Clarity reduces the variables and bias that come with ambiguity. I touched on this in my column last month, but the key is to make sure interviewers are clear about the competencies they are assessing. This is the most predictive (and fair) way to evaluate a candidate’s problem-solving abilities.

Encouragement is another important element. Combative and aggressive interviewers are something we’ve all probably experienced at some point. However, unless your goal is to have a combative and aggressive engineering culture, performing under those stressful conditions isn’t a predictive indicator of on-the-job success. Believe that your candidate can succeed, regardless of their background.

Guidance, or “handholding” as we call it in technical interviews, is the easiest way to skew the results of an interview and introduce bias because a carefully hidden tip to a candidate you feel good about can totally transform an interview. It can be okay to give hints, especially on a piece of knowledge that is not a strong signal for success in the role. Technical interviews shouldn’t be trivia games, after all, but always record the hints that are given to avoid the bias of false-positives with candidates who “connect” with their interviewer. This will lead to wasted time in bad final-round interviews with candidates who don’t have the required competences, or worse...a bad hire.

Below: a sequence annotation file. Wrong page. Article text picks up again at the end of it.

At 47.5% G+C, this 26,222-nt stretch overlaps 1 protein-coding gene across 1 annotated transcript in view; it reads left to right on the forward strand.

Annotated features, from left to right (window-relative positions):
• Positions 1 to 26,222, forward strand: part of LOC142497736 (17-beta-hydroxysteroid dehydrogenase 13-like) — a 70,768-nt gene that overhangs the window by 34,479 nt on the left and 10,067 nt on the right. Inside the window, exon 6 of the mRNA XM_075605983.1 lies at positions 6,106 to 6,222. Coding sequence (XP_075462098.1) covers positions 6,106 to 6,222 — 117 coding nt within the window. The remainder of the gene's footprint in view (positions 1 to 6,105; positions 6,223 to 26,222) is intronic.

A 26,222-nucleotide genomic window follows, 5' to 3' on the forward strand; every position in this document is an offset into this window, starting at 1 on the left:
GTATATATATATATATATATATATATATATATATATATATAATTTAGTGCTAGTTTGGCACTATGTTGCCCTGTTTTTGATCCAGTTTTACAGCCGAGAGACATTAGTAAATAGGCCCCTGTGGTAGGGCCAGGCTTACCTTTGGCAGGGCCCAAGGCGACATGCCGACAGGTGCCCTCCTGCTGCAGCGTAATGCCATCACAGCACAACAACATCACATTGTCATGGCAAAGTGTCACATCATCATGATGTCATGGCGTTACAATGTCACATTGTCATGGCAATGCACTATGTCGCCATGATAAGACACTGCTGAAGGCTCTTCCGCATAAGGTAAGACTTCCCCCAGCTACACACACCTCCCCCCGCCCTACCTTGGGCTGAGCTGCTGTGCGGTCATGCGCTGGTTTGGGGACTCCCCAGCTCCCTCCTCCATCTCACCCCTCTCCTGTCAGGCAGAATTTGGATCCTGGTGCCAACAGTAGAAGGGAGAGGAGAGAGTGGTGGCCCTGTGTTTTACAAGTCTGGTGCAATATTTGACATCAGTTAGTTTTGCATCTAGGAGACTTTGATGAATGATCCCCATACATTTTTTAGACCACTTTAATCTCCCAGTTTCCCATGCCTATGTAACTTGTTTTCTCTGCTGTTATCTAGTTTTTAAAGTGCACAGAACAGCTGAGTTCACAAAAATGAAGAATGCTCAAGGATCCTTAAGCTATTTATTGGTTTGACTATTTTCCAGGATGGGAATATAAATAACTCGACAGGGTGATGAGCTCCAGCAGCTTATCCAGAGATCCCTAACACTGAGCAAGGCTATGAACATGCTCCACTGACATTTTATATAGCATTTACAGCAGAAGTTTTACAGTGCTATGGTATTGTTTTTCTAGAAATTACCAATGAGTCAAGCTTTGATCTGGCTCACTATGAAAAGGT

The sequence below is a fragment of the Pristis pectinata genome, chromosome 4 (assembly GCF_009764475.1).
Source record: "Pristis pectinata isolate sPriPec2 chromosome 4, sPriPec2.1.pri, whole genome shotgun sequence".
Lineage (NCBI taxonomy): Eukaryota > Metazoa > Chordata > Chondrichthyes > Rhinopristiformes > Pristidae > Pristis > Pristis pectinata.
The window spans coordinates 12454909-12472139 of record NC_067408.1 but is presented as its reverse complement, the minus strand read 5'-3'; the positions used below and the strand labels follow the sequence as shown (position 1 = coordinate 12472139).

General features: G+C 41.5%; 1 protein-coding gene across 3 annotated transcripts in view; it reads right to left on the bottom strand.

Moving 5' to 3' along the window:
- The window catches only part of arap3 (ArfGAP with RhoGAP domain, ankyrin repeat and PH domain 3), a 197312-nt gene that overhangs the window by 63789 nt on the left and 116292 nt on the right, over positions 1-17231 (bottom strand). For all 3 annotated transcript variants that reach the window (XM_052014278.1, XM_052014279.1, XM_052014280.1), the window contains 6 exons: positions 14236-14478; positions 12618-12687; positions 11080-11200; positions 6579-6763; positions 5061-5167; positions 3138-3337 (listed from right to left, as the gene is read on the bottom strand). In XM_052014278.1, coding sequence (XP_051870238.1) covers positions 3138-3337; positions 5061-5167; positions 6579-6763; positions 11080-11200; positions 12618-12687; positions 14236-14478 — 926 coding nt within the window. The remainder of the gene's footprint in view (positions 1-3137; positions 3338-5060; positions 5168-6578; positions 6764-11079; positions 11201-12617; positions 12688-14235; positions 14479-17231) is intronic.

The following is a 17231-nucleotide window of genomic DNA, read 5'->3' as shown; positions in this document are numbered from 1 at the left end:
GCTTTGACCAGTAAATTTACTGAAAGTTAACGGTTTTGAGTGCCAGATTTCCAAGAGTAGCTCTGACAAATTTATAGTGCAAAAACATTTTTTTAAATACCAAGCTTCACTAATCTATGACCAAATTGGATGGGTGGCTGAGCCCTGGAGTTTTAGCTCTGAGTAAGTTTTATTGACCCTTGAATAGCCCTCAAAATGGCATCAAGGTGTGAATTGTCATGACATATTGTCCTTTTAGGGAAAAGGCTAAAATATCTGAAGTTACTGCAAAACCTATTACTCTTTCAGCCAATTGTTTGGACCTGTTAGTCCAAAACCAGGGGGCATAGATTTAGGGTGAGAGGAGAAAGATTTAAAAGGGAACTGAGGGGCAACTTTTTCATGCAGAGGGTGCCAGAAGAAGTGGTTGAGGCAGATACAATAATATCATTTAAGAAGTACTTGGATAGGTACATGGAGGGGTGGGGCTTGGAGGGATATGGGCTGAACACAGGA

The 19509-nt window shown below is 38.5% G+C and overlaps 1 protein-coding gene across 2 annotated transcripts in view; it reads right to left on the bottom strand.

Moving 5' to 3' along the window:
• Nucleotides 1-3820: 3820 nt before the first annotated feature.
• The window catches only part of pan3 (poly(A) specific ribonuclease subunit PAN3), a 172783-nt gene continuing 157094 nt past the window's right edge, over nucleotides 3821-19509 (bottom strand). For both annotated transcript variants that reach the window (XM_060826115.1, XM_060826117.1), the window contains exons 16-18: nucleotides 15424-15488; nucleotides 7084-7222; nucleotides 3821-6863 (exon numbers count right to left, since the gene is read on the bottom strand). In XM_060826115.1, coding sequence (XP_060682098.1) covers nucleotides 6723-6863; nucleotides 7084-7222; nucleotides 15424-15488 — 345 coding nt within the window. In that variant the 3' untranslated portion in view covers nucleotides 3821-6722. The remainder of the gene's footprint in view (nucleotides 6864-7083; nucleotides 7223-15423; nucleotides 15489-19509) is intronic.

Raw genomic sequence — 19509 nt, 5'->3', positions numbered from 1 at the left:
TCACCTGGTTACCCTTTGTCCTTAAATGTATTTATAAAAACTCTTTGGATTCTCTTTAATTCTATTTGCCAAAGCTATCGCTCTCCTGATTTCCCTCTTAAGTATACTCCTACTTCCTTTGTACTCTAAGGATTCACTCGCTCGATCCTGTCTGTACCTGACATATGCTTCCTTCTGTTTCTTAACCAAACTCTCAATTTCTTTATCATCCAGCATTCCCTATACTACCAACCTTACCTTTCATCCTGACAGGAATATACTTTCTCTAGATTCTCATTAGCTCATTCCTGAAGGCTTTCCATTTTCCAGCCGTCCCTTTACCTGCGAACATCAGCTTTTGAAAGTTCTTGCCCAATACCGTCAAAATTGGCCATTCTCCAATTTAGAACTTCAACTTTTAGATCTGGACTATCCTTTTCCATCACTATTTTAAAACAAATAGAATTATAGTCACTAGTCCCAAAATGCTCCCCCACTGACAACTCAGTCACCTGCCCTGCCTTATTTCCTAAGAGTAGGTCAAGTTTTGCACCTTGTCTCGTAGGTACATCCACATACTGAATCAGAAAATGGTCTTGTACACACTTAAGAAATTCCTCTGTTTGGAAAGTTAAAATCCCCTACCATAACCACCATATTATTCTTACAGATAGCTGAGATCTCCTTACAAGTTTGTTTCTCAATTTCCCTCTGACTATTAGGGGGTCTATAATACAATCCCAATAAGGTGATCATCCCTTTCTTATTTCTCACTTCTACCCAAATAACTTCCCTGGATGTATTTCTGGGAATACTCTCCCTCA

Use Standardized Scoring Rubrics

I also covered consistent measurement in my last piece, but it’s an area that I’ve received a ton of questions about over the past month, so it’s worth revisiting.

Structured scoring rubrics make it clear to the interviewer which competencies matter, and they help the interviewer decide what they should spend more time evaluating.

Create one by first identifying which competencies are both relevant and important to assess during the interview. Next, for each competency, list observable behavior and results as checkboxes (select all) and/or radio buttons (choose one).

For example, if Technical Communication is a relevant competency, you might list “Technical Communication” on the rubric with a specific scale: 

  • ( ) Notably high-quality communication
  • ( ) Clear explanations
  • ( ) Confusing or disorganized explanations
  • ( ) Notably negative communication

Finally, you’ll notice that the above rubric example does not include a hiring decision. The results of an interview should be looked at objectively, without an explicit “hire” or “don’t hire” conclusion. This lets others review the results and check for potential indications of bias. This also arms the hiring manager with the most objective data possible to make the best decision.

Getting technical interviewing right is hard, even under ideal conditions. When things get difficult, it’s easy to cut corners, especially at a time when organizations are scrambling to maintain even the most basic business processes. But cutting corners means introducing variables, which means introducing more bias. Teams and companies who get it right during this time will come out with stronger engineering teams and cultures. They’ll have stronger employer brands and more diverse teams, and their candidates will have fair and enjoyable experiences that will bolster retention in the long-term.